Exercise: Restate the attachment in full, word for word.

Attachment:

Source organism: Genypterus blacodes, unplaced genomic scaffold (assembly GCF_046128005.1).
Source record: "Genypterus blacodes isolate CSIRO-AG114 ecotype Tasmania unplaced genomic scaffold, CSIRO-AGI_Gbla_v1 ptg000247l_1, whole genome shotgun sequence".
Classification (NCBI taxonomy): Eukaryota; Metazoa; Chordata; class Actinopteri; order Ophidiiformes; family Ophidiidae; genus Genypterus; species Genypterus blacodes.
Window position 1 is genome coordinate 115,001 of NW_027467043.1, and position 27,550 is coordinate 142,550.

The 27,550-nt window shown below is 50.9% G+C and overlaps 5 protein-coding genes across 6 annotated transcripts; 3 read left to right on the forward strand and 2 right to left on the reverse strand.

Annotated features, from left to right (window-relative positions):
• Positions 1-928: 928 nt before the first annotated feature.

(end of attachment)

Source organism: Genypterus blacodes, unplaced genomic scaffold (assembly GCF_046128005.1).
Source record: "Genypterus blacodes isolate CSIRO-AG114 ecotype Tasmania unplaced genomic scaffold, CSIRO-AGI_Gbla_v1 ptg000247l_1, whole genome shotgun sequence".
Classification (NCBI taxonomy): Eukaryota; Metazoa; Chordata; class Actinopteri; order Ophidiiformes; family Ophidiidae; genus Genypterus; species Genypterus blacodes.
Window position 1 is genome coordinate 115,001 of NW_027467043.1, and position 27,550 is coordinate 142,550.

The 27,550-nt window shown below is 50.9% G+C and overlaps 5 protein-coding genes across 6 annotated transcripts; 3 read left to right on the forward strand and 2 right to left on the reverse strand.

Annotated features, from left to right (window-relative positions):
• Positions 1-928: 928 nt before the first annotated feature.